This is basically like the rote "nobody respects women more than Donald Trump" regurgitation after the pussy-grabber flap. (CNN puts the total time he used that phrase at 12. WaPo counts 21..)

    Of course, David Duke responded by tweeting to Trump: "I would recommend you take a good look in the mirror & remember it was White Americans who put you in the presidency, not radical leftists." (HuffPo)

  2. Nazis pleased by Trump statements

    Both John Oliver and WaPo note that after the press conference where Trump made his "many sides" statement, he walked off, consciously ignoring a flood of questions about whether he wants the support of white nationalist groups, whether he denounced them strongly enough, whether he calls the car attack terrorism, etc. In response, Daily Stormer tweeted: "Trump comments were good… refused to answer a question about White Nationalists supporting him. No condemnation at all. When asked to condemn, he just walked out of the room. Really, really good. God bless him." Keith Olbermann notes that Richard Spencer tweeted in response: "Did Trump just denounce antifa"?

  3. Nazis pleased by Trump statement —again

    Well, even the transparently hypocritical back-pedaling didn't last long….

    From the NY Times:

    "I think there is blame on both sides," the president said in a combative exchange with reporters at Trump Tower in Manhattan. "You had a group on one side that was bad. You had a group on the other side that was also very violent. Nobody wants to say that. I’ll say it right now."

    Mr. Trump defended those gathered in a Charlottesville park to protest the removal of a statue of Robert E. Lee. "I've condemned neo-Nazis. I’ve condemned many different groups,” he said. "Not all of those people were neo-Nazis, believe me. Not all of those people were white supremacists by any stretch."

    He criticized "alt-left" groups that he claimed were "very, very violent" when they sought to confront the white nationalist and neo-Nazi groups that had gathered in Charlottesville.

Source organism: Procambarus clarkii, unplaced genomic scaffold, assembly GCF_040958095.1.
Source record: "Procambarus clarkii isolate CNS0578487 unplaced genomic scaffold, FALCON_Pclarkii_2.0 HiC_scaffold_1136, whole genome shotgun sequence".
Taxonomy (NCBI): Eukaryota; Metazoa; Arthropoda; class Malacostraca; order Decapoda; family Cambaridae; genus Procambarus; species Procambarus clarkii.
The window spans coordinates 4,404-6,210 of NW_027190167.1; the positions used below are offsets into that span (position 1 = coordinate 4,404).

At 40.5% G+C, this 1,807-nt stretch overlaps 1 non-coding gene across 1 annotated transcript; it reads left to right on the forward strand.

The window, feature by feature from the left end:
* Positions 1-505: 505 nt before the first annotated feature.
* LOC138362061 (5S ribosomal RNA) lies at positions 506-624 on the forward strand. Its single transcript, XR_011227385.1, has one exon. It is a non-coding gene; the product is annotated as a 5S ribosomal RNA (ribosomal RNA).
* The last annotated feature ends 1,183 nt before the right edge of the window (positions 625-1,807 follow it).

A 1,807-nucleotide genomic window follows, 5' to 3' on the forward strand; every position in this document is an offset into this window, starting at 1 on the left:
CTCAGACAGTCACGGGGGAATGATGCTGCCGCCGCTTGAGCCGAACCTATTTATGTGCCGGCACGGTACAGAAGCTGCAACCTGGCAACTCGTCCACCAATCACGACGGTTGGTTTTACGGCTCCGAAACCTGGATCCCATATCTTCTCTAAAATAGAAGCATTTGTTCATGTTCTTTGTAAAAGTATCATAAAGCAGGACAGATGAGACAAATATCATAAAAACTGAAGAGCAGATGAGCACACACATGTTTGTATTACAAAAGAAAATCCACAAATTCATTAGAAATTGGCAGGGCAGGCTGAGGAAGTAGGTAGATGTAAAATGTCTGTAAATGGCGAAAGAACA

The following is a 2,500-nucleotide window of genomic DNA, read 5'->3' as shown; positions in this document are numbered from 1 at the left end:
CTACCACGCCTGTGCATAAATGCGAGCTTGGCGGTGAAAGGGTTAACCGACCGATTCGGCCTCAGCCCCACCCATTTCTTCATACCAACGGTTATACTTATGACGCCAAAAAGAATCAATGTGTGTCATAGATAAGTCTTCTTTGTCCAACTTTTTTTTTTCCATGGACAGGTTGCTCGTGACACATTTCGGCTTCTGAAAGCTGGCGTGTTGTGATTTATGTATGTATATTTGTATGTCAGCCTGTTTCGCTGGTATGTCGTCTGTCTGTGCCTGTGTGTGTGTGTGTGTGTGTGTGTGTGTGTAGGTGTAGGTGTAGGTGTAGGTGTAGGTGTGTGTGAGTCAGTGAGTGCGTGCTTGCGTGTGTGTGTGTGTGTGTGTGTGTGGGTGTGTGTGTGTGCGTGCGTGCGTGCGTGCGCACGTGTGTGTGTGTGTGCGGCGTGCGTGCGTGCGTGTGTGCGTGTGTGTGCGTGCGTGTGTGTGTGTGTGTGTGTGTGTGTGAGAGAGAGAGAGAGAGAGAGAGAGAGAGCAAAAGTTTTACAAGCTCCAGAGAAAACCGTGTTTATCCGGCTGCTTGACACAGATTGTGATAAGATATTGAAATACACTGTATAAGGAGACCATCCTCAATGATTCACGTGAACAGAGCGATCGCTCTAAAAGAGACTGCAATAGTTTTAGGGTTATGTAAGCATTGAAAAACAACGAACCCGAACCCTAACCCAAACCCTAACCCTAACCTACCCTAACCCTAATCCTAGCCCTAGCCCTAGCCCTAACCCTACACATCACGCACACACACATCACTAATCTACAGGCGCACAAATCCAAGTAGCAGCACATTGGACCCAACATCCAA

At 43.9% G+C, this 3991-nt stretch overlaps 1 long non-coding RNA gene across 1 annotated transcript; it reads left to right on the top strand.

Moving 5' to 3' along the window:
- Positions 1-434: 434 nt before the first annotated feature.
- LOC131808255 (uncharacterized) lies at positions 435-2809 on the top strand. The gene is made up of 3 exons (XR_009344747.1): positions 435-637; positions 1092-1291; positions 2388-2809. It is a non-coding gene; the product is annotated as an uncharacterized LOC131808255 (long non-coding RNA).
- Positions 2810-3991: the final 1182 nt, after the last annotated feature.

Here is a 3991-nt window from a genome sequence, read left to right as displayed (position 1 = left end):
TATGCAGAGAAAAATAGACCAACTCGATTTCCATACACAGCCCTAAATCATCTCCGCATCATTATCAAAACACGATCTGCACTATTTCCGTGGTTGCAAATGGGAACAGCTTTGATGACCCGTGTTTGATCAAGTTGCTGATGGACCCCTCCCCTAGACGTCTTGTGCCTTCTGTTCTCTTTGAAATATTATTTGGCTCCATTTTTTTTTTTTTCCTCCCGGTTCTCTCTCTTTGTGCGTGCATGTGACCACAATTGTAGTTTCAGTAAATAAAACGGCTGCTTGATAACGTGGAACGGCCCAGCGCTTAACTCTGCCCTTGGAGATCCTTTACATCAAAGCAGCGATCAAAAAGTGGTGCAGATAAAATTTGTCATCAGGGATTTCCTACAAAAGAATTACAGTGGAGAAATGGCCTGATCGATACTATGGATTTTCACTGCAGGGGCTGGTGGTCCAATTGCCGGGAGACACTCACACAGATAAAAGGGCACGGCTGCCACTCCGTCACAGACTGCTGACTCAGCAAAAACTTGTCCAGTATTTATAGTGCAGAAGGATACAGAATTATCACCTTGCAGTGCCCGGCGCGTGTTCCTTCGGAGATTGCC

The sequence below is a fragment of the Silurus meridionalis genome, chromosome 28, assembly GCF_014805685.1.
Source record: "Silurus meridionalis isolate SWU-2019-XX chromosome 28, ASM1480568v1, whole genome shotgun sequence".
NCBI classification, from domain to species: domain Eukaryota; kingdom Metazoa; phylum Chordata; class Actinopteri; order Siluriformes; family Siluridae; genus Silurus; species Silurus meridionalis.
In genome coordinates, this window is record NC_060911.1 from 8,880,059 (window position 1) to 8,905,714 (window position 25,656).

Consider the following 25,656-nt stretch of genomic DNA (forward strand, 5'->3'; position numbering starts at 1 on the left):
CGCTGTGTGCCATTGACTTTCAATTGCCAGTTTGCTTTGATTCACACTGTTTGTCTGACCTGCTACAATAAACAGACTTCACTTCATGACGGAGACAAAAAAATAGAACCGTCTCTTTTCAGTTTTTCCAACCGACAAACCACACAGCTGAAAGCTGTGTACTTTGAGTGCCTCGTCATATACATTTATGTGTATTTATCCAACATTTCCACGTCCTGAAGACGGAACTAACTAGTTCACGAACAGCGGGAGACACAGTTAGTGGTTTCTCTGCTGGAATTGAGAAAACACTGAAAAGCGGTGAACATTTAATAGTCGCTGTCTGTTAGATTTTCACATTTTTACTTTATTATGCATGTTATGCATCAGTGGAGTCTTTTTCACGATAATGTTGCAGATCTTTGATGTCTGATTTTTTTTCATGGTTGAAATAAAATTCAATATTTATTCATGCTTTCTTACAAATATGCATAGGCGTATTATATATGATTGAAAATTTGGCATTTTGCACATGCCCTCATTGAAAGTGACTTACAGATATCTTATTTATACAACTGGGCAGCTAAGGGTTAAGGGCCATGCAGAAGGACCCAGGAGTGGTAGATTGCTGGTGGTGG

Meanwhile, the Lincoln Memorial was vandalized (WaPo) and a man in Confederate uniform weidling an automatic rifle standing below the Robert E. Lee statue in Charlottesville was confronted by residents, sparking an angry exchange. (CNN)

  4. More Trump code-speak for Nazi base

    The Nazis happily got pwned in Boston, where they were outnumbered by a factor of 1,000-to-one and retreated from the Common under police escort. Trump's responses have been predictably maddening. First, he tweeted taunts at the anti-racist counterprotesters, calling them "anti-police agitators."

    Then, the day after, he tweeted: "I want to applaud the many protestors in Boston who are speaking out against bigotry and hate. Our country will soon come together as one!"

    The New York Times is encouraged by this, with the hed: "Protesters Flood Streets, and Trump Offers a Measure of Praise."

    We think the Times is being incredible naive. Did he diss the Klan or Nazis by name? No, he applauded "the many protestors in Boston who are speaking out against bigotry and hate." His racist supporters read this as applauding the alt-right protesters speaking out against the "bigotry and hate" of antifa and BLM!

    This is code, and his racist base knows just how to read it.

  5. Trump unleashes anarchist scare

    From Trump's speech at his rally in Phoenix, as police tear-gassed protesters outside, transcribed from the New York Times video link: "I call them anarchists. Cuz believe me, we have plenty of anarchists. They don't want to talk about the anarchists. So, this is me. It has no place in America. I'm talking about hatred, bigotry and violence. It has no place in America." Get it?

    He added: "They show up in the helmets and the black masks, and they've got clubs and they've got everything. Antifa!"

  6. Trump bashes antifa —again

    Well, a full month after the Charlottesville violence (contrast his premature ejaculation in response to presumed Muslim terror attacks), Trump today signed a Congressional resolution condemning "white nationalism, white supremacy, and neo-Nazism as hateful expressions of intolerance." The White House signing statement said, "As Americans, we…oppose hatred, bigotry and racism in all forms." But this vague statement is once again throwing his supporters a wink—with the implicit assumption that that the "hatred" we are supposed to oppose includes anti-fascist activists. You want to proof? Just one day earlier, Trump defended his "both sides" comment by again invoking antifa: "I think, especially in light of the advent of antifa, if you look at what’s going on there, you have some pretty bad dudes on the other side also, and essentially that’s what I said."

    And yet, in defending his reaction to Charlottseville at his rally in Phoenix last month, Trump specifically omitted his "on many sides" ad lib to the prepared statement that he read condemning the violence.

    His cynicism knows no bounds.